That's pretty much it. The coverage was solid, too, even with the notoriously dangerous Benjamin. The only thing more you could've asked for was another big Logan return, but that's not something that happens on command against a team that athletic. B+

Coaching: Oi. Where to begin?

Let's start it off with the clock management: Maryland and Ralph Friedgen legitimately wasted two TOs by 1) calling a timeout on their final punt, even though Baltz got the punt off at :01 on the playclock anyway, and 2) calling a perhaps necessary, perhaps not necessary TO on 3rd and long while Miami was on their final drive, thereby giving Morris and the Canes a chance to regroup. With 37 seconds and 3 TOs instead of 1, the playcalling and mentality of that final drive completely changes.

Now, the play-calling. One thing that stands out is the decision to run the ball three straight times with upwards of 5:00 remaining in a two point game and the ball at Maryland's own 10 despite the fact that Maryland hadn't been able to run consistently all game long. I understand the logic behind running the ball on third-and-long with 4:00 to go - O'Brien had struggled and Miami had no TOs - but it was stupid logic: Maryland's defense had been on the field all game long and needed time to rest, the running game was essentially forfeiting that possession in return for an extra 40 seconds of clock run, and a punt there to a dangerous returner usually ends up around midfield (Baltz bailed them out), at which point the clock becomes a minor factor with more than 2:00 left.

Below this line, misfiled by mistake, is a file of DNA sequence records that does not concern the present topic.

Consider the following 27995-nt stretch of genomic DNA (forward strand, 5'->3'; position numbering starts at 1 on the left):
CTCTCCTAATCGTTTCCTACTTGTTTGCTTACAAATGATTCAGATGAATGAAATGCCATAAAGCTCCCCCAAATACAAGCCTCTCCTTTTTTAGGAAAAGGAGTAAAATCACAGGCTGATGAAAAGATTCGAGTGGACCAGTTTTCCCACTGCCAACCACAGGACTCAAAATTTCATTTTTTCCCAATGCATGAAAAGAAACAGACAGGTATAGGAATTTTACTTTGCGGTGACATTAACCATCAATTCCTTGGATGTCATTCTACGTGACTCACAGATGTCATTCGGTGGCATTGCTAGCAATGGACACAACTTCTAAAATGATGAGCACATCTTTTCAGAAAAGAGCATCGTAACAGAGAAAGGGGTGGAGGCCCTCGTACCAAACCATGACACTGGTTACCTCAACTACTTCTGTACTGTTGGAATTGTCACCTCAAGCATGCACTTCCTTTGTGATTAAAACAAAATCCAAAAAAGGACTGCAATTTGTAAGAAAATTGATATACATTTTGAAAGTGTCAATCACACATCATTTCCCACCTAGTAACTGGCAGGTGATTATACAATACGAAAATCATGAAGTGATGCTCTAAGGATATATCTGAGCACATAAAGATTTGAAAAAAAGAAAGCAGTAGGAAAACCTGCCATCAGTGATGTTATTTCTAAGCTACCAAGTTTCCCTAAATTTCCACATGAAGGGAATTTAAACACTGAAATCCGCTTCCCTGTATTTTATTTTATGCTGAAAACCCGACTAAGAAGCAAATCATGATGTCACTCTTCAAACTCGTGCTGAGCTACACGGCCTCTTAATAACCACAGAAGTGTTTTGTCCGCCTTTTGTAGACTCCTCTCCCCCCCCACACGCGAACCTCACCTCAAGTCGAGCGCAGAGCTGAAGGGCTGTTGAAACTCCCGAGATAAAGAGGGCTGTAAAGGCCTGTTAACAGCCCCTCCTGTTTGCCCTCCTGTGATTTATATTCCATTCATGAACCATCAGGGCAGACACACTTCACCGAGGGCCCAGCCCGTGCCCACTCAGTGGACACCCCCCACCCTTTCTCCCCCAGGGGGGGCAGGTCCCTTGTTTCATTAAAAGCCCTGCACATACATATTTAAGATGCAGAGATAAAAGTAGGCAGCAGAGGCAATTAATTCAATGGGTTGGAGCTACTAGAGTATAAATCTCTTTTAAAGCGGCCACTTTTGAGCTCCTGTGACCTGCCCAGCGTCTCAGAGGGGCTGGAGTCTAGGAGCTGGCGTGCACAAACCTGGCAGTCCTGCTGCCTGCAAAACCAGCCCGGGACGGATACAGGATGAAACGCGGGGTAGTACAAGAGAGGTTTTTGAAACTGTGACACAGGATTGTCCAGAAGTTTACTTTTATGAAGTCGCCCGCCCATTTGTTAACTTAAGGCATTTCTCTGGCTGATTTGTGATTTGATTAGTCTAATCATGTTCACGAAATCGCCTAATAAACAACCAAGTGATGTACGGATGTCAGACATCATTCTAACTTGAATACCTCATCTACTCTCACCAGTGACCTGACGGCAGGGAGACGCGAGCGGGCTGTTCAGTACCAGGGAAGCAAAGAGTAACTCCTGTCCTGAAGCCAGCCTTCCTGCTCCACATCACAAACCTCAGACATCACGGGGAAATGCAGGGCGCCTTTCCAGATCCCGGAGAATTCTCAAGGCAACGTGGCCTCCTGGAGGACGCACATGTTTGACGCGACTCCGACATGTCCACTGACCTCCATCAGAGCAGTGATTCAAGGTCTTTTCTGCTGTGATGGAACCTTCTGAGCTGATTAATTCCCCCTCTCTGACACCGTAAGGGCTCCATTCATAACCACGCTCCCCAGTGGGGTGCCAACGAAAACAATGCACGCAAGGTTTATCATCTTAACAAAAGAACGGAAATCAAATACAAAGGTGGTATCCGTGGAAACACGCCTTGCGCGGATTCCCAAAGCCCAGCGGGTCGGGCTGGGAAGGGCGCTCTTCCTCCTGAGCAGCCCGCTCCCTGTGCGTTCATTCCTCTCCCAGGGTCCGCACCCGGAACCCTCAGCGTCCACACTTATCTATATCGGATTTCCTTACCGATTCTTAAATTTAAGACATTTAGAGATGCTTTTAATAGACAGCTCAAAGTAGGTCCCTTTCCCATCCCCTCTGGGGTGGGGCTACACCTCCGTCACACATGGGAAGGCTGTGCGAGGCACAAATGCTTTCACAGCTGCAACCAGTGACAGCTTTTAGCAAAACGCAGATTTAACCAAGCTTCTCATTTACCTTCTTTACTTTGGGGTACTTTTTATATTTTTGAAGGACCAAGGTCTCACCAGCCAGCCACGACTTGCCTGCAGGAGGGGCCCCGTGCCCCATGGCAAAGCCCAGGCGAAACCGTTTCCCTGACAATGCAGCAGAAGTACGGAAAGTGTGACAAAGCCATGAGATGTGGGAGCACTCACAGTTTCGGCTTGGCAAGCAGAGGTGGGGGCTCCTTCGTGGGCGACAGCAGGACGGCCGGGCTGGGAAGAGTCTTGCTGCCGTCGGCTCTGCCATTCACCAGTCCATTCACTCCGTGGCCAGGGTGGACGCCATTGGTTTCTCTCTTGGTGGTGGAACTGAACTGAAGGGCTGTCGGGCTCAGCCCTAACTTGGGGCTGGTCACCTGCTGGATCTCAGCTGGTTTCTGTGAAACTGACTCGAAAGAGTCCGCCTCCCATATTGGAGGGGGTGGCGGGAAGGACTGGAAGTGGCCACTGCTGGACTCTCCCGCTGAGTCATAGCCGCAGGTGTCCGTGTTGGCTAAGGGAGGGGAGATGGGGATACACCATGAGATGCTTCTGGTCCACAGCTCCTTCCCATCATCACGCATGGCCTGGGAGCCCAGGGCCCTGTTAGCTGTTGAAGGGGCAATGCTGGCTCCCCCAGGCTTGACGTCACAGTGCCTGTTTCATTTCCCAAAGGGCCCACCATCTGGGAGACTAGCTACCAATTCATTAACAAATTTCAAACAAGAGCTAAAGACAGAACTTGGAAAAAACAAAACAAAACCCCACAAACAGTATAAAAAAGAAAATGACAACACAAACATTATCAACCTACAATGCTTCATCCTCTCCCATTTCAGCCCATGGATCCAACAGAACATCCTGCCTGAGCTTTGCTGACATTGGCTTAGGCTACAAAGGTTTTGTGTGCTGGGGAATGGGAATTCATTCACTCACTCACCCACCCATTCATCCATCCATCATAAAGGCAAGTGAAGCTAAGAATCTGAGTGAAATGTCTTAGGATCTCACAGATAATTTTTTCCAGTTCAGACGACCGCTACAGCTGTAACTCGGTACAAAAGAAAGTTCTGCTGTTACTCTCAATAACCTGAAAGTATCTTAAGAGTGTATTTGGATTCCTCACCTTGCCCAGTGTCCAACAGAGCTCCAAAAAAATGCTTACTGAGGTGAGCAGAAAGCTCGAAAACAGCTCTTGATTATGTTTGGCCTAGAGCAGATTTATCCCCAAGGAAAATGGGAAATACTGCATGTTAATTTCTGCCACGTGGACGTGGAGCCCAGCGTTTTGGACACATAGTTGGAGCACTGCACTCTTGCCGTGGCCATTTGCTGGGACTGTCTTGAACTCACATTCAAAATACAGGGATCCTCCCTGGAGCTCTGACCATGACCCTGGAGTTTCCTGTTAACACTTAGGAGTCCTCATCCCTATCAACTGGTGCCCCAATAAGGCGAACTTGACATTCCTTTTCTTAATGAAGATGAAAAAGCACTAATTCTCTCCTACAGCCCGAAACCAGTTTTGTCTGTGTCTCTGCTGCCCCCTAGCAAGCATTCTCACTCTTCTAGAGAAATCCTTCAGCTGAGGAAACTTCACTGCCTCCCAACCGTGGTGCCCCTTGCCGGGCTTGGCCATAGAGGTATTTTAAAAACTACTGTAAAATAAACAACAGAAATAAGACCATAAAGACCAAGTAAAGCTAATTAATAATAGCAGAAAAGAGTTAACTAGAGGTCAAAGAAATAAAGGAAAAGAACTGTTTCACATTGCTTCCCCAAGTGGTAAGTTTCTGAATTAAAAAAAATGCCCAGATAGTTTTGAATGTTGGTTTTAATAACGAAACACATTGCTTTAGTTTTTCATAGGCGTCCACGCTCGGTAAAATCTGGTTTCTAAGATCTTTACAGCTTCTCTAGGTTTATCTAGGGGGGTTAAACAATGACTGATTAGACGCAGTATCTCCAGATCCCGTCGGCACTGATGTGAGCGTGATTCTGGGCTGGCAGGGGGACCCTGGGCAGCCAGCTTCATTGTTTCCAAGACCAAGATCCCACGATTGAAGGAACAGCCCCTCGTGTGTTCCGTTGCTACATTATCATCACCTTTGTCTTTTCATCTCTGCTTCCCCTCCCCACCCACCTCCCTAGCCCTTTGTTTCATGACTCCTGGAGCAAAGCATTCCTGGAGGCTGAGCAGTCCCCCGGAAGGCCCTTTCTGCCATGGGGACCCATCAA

A single first down there wins the game. But, as coaches so often do, Fridge and Frank played to not lose the game, and, as that so often does, it ended up losing it for them.

Now, there was a situation when running the ball three straight times would've made sense: the two times Maryland had the ball inside the five yard line and had to settle for a FG. You have a package for D.J. Adams now plus two bowling balls of fullbacks in Haroon Brown and Taylor Watson, running against a bottom 40 rush defense. Go into the Maryland I - the formation is named after the team, for God's sake - and run it up the gut four times.

Instead, Maryland did: 1) a bootleg; 2) a QB switcheroo resulting in a botched snap; 3) a fade; 4) a run to the left out of the single back formation; 5) a pass over the middle; 6) a fade to the tight end. 1) and 3) almost worked. They didn't. D.J. Adams probably would've.

Oh, and the ineptitude that QB switch portrayed is ridiculous. Ball on the 3 yard line and the team driving? Yeah, let's pull the QB and put in a cold one. Unsurprisingly, there was a botched snap, which knocked Maryland out to the 11. 

I could go on - a QB draw on 3rd and long? not blitzing a young quarterback? abandoning the run for drives at a time? - but I'm running low on space. Just know this: it was disappointing. The only reason it's this high is because, unlike the past road games against bad teams, Maryland came out ready to play. At least they're improving, right? D+

Helmet Stickers:

  • Kevin Dorsey, WR: Touchdown and set up the final throw. Dropped a pass, but who didn't?
  • Alex Wucjiak, LB: Two picks, one TD. Scored as many TDs as Maryland's offense.
  • Travis Baltz, P: Set up Miami inside the 20 for their final drive. Unfortunately, Maryland's tired defense gave up 80+ yards and the TD.
  • Kenny Tate, S: 12 tackles - 11 solo - and the most active player on the day on either side of the ball.